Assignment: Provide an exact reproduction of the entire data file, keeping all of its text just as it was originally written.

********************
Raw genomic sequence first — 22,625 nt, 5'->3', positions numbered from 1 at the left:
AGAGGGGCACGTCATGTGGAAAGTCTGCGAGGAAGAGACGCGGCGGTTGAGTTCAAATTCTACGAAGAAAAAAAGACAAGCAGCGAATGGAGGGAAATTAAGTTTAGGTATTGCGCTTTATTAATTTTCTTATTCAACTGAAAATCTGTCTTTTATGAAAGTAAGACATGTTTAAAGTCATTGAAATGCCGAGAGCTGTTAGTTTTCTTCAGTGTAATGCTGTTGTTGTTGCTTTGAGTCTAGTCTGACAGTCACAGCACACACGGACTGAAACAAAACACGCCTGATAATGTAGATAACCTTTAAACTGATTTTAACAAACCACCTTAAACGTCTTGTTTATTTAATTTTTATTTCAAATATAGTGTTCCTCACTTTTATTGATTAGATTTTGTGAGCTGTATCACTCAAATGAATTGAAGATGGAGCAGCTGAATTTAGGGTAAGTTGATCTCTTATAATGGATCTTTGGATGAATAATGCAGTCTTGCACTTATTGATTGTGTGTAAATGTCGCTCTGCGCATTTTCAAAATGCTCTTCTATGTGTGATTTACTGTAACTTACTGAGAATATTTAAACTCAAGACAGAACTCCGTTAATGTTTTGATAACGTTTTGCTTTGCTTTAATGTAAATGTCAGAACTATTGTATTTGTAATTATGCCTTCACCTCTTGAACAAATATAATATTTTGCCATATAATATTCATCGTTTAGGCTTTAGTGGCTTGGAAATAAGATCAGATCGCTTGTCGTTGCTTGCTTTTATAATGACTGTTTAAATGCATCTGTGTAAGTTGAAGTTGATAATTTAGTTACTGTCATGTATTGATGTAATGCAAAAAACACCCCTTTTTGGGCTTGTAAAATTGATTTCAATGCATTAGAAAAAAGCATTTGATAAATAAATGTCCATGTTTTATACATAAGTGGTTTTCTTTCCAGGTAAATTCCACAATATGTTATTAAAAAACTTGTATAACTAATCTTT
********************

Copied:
Raw genomic sequence first — 22,625 nt, 5'->3', positions numbered from 1 at the left:
AGAGGGGCACGTCATGTGGAAAGTCTGCGAGGAAGAGACGCGGCGGTTGAGTTCAAATTCTACGAAGAAAAAAAGACAAGCAGCGAATGGAGGGAAATTAAGTTTAGGTATTGCGCTTTATTAATTTTCTTATTCAACTGAAAATCTGTCTTTTATGAAAGTAAGACATGTTTAAAGTCATTGAAATGCCGAGAGCTGTTAGTTTTCTTCAGTGTAATGCTGTTGTTGTTGCTTTGAGTCTAGTCTGACAGTCACAGCACACACGGACTGAAACAAAACACGCCTGATAATGTAGATAACCTTTAAACTGATTTTAACAAACCACCTTAAACGTCTTGTTTATTTAATTTTTATTTCAAATATAGTGTTCCTCACTTTTATTGATTAGATTTTGTGAGCTGTATCACTCAAATGAATTGAAGATGGAGCAGCTGAATTTAGGGTAAGTTGATCTCTTATAATGGATCTTTGGATGAATAATGCAGTCTTGCACTTATTGATTGTGTGTAAATGTCGCTCTGCGCATTTTCAAAATGCTCTTCTATGTGTGATTTACTGTAACTTACTGAGAATATTTAAACTCAAGACAGAACTCCGTTAATGTTTTGATAACGTTTTGCTTTGCTTTAATGTAAATGTCAGAACTATTGTATTTGTAATTATGCCTTCACCTCTTGAACAAATATAATATTTTGCCATATAATATTCATCGTTTAGGCTTTAGTGGCTTGGAAATAAGATCAGATCGCTTGTCGTTGCTTGCTTTTATAATGACTGTTTAAATGCATCTGTGTAAGTTGAAGTTGATAATTTAGTTACTGTCATGTATTGATGTAATGCAAAAAACACCCCTTTTTGGGCTTGTAAAATTGATTTCAATGCATTAGAAAAAAGCATTTGATAAATAAATGTCCATGTTTTATACATAAGTGGTTTTCTTTCCAGGTAAATTCCACAATATGTTATTAAAAAACTTGTATAACTAATCTTT